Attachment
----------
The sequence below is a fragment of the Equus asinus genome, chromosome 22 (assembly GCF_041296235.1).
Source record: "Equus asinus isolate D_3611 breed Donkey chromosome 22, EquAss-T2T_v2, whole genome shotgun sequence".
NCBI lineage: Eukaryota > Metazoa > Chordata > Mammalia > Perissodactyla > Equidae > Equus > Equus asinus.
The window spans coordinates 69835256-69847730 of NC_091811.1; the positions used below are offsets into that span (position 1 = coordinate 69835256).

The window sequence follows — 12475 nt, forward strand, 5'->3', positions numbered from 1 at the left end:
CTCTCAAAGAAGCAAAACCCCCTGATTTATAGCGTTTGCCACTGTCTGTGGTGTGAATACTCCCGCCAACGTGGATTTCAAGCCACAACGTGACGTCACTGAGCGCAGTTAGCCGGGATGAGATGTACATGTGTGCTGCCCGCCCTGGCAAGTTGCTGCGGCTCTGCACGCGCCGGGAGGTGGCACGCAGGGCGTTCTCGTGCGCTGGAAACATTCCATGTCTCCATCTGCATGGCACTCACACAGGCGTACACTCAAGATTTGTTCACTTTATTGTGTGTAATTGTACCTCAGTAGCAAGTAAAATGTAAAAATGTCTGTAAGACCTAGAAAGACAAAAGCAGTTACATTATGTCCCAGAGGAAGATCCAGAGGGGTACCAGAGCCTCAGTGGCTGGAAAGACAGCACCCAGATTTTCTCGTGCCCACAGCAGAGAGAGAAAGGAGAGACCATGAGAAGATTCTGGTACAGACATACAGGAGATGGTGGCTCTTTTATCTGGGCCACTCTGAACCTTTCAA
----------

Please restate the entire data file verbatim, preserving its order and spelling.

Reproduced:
The sequence below is a fragment of the Equus asinus genome, chromosome 22 (assembly GCF_041296235.1).
Source record: "Equus asinus isolate D_3611 breed Donkey chromosome 22, EquAss-T2T_v2, whole genome shotgun sequence".
NCBI lineage: Eukaryota > Metazoa > Chordata > Mammalia > Perissodactyla > Equidae > Equus > Equus asinus.
The window spans coordinates 69835256-69847730 of NC_091811.1; the positions used below are offsets into that span (position 1 = coordinate 69835256).

The window sequence follows — 12475 nt, forward strand, 5'->3', positions numbered from 1 at the left end:
CTCTCAAAGAAGCAAAACCCCCTGATTTATAGCGTTTGCCACTGTCTGTGGTGTGAATACTCCCGCCAACGTGGATTTCAAGCCACAACGTGACGTCACTGAGCGCAGTTAGCCGGGATGAGATGTACATGTGTGCTGCCCGCCCTGGCAAGTTGCTGCGGCTCTGCACGCGCCGGGAGGTGGCACGCAGGGCGTTCTCGTGCGCTGGAAACATTCCATGTCTCCATCTGCATGGCACTCACACAGGCGTACACTCAAGATTTGTTCACTTTATTGTGTGTAATTGTACCTCAGTAGCAAGTAAAATGTAAAAATGTCTGTAAGACCTAGAAAGACAAAAGCAGTTACATTATGTCCCAGAGGAAGATCCAGAGGGGTACCAGAGCCTCAGTGGCTGGAAAGACAGCACCCAGATTTTCTCGTGCCCACAGCAGAGAGAGAAAGGAGAGACCATGAGAAGATTCTGGTACAGACATACAGGAGATGGTGGCTCTTTTATCTGGGCCACTCTGAACCTTTCAA